On a point of order, Mr Speaker. May I draw to your attention the written ministerial statement provided this morning on flood insurance? There has been no opportunity to consider what is in that statement, and the Chief Secretary was not able to give full details in his statement earlier. My constituents are particularly concerned about flood insurance and the provisional deal that seems to have been reached by the Government and the insurance industry. May I ask that the appropriate Minister be brought to the Dispatch Box to answer questions, so that we can have effective scrutiny of the issue?
If I may say so, the hon. Member for Kingston upon Hull North (Diana Johnson) asked a question at business questions, and she might have asked one that related to the issue she now raises. I would have been very happy to explain that, in addition to the written ministerial statement, following statements today there will be the presentation of the Water Bill, which will then be available for Members to see. As was made clear earlier, my right hon. and hon. Friends at the Department of Environment, Food and Rural Affairs are today publishing a consultation that sets out the Government’s intentions and gives people an opportunity to respond.
I thank the Leader of the House for what he has said. In relation to the point of order made by the hon. Member for Kingston upon Hull North, what I have to say is twofold. First, my understanding is that the motivation of the Government in issuing a written statement was that the time of the House would be heavily absorbed today by both the Chief Secretary’s statement and the business statement, and the Government were mindful of the fact that this is a Back-Bench business day. It is only fair to be clear about the motives of the Government on the matter.
Secondly, in so far as the hon. Lady feels dissatisfied—and she is a persistent and indefatigable Member—I assure her that she will find other opportunities for the matter to be debated. I do not know whether the Government will decide to come forward with an oral statement because of the intellectual force and personal charm of the representations that she has made today, but even if they are not so minded, the hon. Lady can apply for debates, and I have a hunch that she will do so.
On a point of order, Mr Speaker. On 18 March you were very wise—[Hon. Members: “Always.”] And on many other occasions—you are always wise and wonderful, never curmudgeonly, and all the rest of it. But, on 18 March, you very wisely dug the Government out of a hole and enabled the whole House to come to a view on the future regulation of the press, by allowing a manuscript amendment and a change to the order of business, without the normal rules of the House. That was a wise course of action to take. Since then, however, the declared will of the Prime Minister, the Government, the Opposition and the whole House, which was for the matter to go to the Privy Council meeting in May, has not been implemented. You are, as I understand it, a Privy Counsellor, and I suppose you could go to the Privy Council and insist that the matter be carried forward as swiftly as possible. You might not want to go down that route, but I wonder whether you could chase this matter up a little, because the whole House, the victims and all those who had their phones hacked would be profoundly disappointed if the matter did not go to the July meeting of the Privy Council, if legal advice were not provided, if no reason were provided to the House, and if no action had been forthcoming when we came back in September.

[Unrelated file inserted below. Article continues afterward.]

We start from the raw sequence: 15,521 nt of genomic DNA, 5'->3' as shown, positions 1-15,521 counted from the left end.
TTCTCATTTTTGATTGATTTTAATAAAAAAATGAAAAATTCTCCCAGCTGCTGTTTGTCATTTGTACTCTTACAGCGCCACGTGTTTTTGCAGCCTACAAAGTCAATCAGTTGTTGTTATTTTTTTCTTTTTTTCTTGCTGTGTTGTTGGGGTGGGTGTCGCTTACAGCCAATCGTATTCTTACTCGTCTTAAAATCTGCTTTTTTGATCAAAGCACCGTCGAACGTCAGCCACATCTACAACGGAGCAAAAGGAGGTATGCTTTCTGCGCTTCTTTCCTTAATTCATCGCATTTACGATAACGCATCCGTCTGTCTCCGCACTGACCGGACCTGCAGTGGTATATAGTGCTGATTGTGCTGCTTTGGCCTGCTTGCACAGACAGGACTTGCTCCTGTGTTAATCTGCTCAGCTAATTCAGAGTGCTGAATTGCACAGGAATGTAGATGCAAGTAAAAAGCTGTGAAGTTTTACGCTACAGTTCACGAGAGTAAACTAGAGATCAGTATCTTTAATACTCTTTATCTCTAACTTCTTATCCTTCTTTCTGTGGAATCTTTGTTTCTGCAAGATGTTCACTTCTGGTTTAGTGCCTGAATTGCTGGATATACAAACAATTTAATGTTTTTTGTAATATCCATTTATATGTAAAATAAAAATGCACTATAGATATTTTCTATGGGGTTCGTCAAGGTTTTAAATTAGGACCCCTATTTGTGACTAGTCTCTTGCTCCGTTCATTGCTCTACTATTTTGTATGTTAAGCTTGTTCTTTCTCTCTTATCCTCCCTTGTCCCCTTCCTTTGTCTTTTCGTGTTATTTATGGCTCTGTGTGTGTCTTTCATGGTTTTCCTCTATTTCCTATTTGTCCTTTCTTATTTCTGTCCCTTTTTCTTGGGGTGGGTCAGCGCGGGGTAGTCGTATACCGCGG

My response to the hon. Gentleman’s point of order, of which I did not have advance notice—I make no complaint about that; I simply point out that I did not have such notice—is twofold. First, I am a Privy Counsellor, but as the hon. Gentleman well knows, I do not call meetings of the Privy Council, which take place perhaps from time to time. Secondly, I understand the hon. Gentleman’s point—I would be exceptionally unwise if I did not—and if he is minded to pursue the matter, he will have multiple opportunities. I have a sense that the hon. Gentleman understands at least as well as I do that in campaigning quantity, persistence and, above all, repetition are at least as important as the quality of the arguments themselves.
On a point of order, Mr Speaker. You have ruled that there will be a tight limit on speeches today, because the debate is obviously oversubscribed. Do you not share my concern that the Secretary of State for Justice has not even bothered to turn up for the debate?
I am grateful to the right hon. Gentleman for his point of order. I had not noticed the absence of the Secretary of State. It would undoubtedly enrich the House were he to be present, and there will be some sadness and disappointment if he is not present, but precisely which Ministers are fielded by the Government is, of course, a matter for the Government.
Presentation and First Reading (Standing Order No. 57)
Secretary Owen Paterson, supported by the Prime Minister, the Deputy Prime Minister, Mr Chancellor of the Exchequer, Secretary Vince Cable, Secretary David Jones and Richard Benyon, presented a Bill to make provision about the water industry; about compensation for modification of licences to abstract water; about main river maps; about records of waterworks; for the regulation of the water environment; about the provision of flood insurance for household premises; about internal drainage boards; about Regional Flood and Coastal Committees; and for connected purposes.
Bill read the First time; to be read a Second time on Monday 1 July, and to be printed (Bill 82) with explanatory notes (Bill 82-EN).